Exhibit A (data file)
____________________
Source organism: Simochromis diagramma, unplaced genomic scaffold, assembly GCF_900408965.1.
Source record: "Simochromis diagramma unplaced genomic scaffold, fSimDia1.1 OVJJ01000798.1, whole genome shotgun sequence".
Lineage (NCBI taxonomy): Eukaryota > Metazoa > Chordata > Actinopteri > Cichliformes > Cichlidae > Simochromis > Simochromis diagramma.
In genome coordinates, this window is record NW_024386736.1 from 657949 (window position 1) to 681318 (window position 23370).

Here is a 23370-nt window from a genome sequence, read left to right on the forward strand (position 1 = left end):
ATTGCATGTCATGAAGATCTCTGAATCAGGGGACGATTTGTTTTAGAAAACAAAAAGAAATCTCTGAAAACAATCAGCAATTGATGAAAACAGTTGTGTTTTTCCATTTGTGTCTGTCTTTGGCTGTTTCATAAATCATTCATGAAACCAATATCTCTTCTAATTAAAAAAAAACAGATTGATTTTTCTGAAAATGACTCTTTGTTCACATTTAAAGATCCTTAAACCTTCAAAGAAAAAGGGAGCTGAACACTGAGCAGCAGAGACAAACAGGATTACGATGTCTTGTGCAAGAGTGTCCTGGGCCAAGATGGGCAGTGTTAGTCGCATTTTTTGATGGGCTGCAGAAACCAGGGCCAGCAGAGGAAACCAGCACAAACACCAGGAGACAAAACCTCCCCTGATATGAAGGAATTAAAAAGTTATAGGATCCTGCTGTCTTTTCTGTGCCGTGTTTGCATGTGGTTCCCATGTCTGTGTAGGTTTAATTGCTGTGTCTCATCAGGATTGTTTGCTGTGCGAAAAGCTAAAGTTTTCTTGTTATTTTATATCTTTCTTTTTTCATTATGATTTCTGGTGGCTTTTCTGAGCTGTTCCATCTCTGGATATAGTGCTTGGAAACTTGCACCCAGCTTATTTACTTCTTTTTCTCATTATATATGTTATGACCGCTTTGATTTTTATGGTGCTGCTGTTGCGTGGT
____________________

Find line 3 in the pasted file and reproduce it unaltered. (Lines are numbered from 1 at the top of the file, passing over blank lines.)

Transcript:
Lineage (NCBI taxonomy): Eukaryota > Metazoa > Chordata > Actinopteri > Cichliformes > Cichlidae > Simochromis > Simochromis diagramma.